2016 Senate Elections

A response to Jack Cashill on the Floyd cops

Featured image Jack Cashill asks in a May 18 American Spectator column “Why Has the Right Let the Floyd Cops Fry?” Subhead: “If they don’t speak up, no one will.” I want to respond briefly in this post for readers who may be interested in the specific subject Cashill takes up. Cashill’s column is based on the May 12 motion filed by counsel for Tou Thao (one of the four officers charged »

Azra Turk, if that really is your name [with comment by Paul]

Featured image The latest FBI/intelligence leak to the friendly reporters at the New York Times suggests that the rats are scurrying about in the hope that they might keep the ship afloat. The Times has placed this straightforward headline over the story by Adam Goldman, Michael Schmidt and Mark Mazzetti: “F.B.I. Sent Investigator Posing as Assistant to Meet With Trump Aide in 2016.” Here is how it opens: The conversation at a »

The McArdle prophecy

Featured image In a post dated July 12, 2013, Bloomberg View columnist Megan McArdle looked ahead to the elections of 2016. She foresaw a high likelihood of Republicans controlling the White House, the Senate and the House. Over at the New Republic Nate Cohn disputed McArdle’s reasoning. McArdle posted this at the site promoting her book The Up Side of Down. Among other things, McArdle followed this up with the 2015 column »

Dems marched off the cliff in lockstep

Featured image For the past eight years, I’ve admired the Democrats’ ability to maintain party discipline. Maybe it’s just a case of the grass looking greener on the other side, but I don’t think so. During the Obama years, the Dems almost never broke ranks. They stuck together even in the face of two shellackings in mid-term elections. During the Bush years, by contrast, you could almost always count on GOP Senators »

No Splitters

Featured image Before the election I was saying that one interesting thing to watch, especially if Trump lost as most of the polls forecast, is whether we’d see a return to split-ticket voting of the kind we used to see in the 1970s and 1980s. Several Republican Senate candidates distanced themselves from Trump with mixed results (like Toomey in PA and Ayotte in NH), while some House candidates in swingier districts campaigned »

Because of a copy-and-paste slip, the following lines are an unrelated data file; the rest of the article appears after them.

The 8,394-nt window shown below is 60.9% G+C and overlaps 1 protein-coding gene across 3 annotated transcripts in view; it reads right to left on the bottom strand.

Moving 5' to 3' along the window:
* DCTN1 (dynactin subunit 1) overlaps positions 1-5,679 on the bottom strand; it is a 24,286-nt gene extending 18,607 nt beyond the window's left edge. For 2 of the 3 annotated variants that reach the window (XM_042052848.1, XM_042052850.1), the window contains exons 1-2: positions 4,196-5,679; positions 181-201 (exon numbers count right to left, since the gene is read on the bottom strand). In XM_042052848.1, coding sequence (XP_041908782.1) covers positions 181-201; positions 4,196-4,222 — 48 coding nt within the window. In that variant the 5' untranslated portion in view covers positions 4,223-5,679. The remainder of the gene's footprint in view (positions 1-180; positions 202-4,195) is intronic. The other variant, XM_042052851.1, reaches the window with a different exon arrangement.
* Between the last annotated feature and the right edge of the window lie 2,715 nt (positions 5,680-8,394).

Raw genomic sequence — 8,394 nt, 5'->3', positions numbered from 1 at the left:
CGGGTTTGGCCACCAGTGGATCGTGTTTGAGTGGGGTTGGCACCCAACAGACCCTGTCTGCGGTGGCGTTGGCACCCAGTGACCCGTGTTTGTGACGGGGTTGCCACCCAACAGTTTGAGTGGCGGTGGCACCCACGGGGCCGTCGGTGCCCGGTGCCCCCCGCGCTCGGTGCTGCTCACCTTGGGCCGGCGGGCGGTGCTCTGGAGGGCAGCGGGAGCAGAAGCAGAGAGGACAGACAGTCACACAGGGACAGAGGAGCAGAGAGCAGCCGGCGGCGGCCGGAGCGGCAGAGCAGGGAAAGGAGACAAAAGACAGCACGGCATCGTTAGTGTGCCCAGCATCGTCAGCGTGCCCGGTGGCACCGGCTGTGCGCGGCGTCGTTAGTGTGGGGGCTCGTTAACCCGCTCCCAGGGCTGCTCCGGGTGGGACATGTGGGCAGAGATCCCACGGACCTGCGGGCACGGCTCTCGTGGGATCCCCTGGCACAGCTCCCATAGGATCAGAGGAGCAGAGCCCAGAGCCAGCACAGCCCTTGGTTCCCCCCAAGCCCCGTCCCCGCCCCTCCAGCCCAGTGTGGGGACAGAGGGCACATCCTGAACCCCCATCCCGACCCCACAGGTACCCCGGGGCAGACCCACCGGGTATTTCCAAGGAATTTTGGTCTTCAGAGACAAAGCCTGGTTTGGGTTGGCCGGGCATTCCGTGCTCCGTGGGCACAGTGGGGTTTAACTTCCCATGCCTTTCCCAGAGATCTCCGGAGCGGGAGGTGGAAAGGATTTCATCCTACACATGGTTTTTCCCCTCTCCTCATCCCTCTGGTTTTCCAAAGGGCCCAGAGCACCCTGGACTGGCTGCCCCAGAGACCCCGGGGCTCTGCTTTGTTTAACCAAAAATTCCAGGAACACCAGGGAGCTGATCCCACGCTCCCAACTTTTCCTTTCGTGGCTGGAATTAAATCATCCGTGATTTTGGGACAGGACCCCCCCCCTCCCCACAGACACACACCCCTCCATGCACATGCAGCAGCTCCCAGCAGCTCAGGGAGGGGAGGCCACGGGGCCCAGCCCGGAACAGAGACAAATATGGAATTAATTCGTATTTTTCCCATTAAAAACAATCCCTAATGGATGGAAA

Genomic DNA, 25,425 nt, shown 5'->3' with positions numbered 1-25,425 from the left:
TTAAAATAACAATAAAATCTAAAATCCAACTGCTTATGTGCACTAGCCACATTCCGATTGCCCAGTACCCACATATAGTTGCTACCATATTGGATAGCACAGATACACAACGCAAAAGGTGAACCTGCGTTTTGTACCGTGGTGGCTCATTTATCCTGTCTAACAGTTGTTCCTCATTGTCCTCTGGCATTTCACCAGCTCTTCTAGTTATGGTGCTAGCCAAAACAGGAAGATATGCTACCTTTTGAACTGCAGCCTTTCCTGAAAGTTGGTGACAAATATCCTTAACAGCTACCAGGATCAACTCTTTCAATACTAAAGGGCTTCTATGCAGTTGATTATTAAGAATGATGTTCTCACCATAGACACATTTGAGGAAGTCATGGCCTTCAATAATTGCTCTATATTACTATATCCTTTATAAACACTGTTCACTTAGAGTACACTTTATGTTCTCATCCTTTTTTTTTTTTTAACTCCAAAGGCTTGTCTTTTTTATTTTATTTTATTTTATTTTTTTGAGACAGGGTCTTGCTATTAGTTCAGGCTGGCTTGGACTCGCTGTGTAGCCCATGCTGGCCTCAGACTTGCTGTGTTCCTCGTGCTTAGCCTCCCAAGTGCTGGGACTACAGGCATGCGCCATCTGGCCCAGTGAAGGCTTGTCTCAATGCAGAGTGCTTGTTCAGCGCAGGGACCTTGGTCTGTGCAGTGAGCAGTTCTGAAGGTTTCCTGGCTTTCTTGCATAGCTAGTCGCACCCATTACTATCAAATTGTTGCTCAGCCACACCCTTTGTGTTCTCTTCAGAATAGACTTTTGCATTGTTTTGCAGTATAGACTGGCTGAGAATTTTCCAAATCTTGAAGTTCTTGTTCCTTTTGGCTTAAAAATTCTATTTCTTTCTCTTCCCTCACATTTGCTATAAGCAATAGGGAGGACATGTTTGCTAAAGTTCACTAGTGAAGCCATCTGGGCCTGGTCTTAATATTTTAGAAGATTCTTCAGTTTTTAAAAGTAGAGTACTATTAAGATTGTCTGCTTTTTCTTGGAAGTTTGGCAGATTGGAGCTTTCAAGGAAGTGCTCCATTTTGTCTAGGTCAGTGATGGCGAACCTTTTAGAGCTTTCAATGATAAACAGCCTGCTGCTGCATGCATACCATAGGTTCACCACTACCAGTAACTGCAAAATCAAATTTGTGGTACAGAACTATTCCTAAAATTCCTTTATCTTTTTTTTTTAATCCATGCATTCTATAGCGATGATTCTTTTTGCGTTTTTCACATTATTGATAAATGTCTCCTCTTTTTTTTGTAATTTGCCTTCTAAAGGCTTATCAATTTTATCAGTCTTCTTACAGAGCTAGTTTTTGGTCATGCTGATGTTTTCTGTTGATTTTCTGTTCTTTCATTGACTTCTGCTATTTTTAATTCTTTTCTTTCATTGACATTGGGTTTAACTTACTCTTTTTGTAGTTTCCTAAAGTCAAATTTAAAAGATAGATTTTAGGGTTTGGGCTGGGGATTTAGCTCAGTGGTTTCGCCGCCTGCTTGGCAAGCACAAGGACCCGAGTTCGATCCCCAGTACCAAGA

Power Line picks — the scorecard

Featured image We want to thank all of our readers who contributed to one or more of our Power Line picks. Four of the six won last night, which isn’t bad considering that we picked three underdogs including one, Sen. Johnson, who many thought was a lost cause when we picked him. We didn’t quite match 2014 when five our our six candidates won. I view five as an ideal number. If »

After last night [with dittos by Paul]

Featured image With Donald Trump’s improbable victory last night, the Clinton Crime Family can retire from public life to enjoy its ill-gotten gains. Lady Hillary tastes the fruit of an incredibly bitter and humiliating defeat. Her zombie husband is now free to continue his “charitable” efforts and pursue other interests unimpeded by the need to keep up appearances. I pray that Donald Trump will honor the high office he has attained. As »

Senate update: Blunt and Toomey win

Featured image There is no longer any doubt that the Republicans will control the Senate regardless of how the presidential race goes. Roy Blunt has won in Missouri and Pat Toomey has won in Pennsylvania. Toomey’s win surprises me. But if had you told me that Donald Trump was going to run strongly in Pennsylvania, I would have picked Toomey to win. Actually, Toomey is running only about 0.5 points better than »

House (and Toomey) update [UPDATED TWICE]

Featured image Scott Garrett came up a little short in New Jersey-5. He’s losing by 11,000 votes with more than 90 percent counted. His opponent has been declared the winner by Politico. In Minnesota-8, Stuart Mills, another Power Line pick, trails by 3 points and about 10,000 votes with 60 percent counted. This contest is still up for grabs, I assume, but the incumbent Democrat has the edge. I haven’t seen any »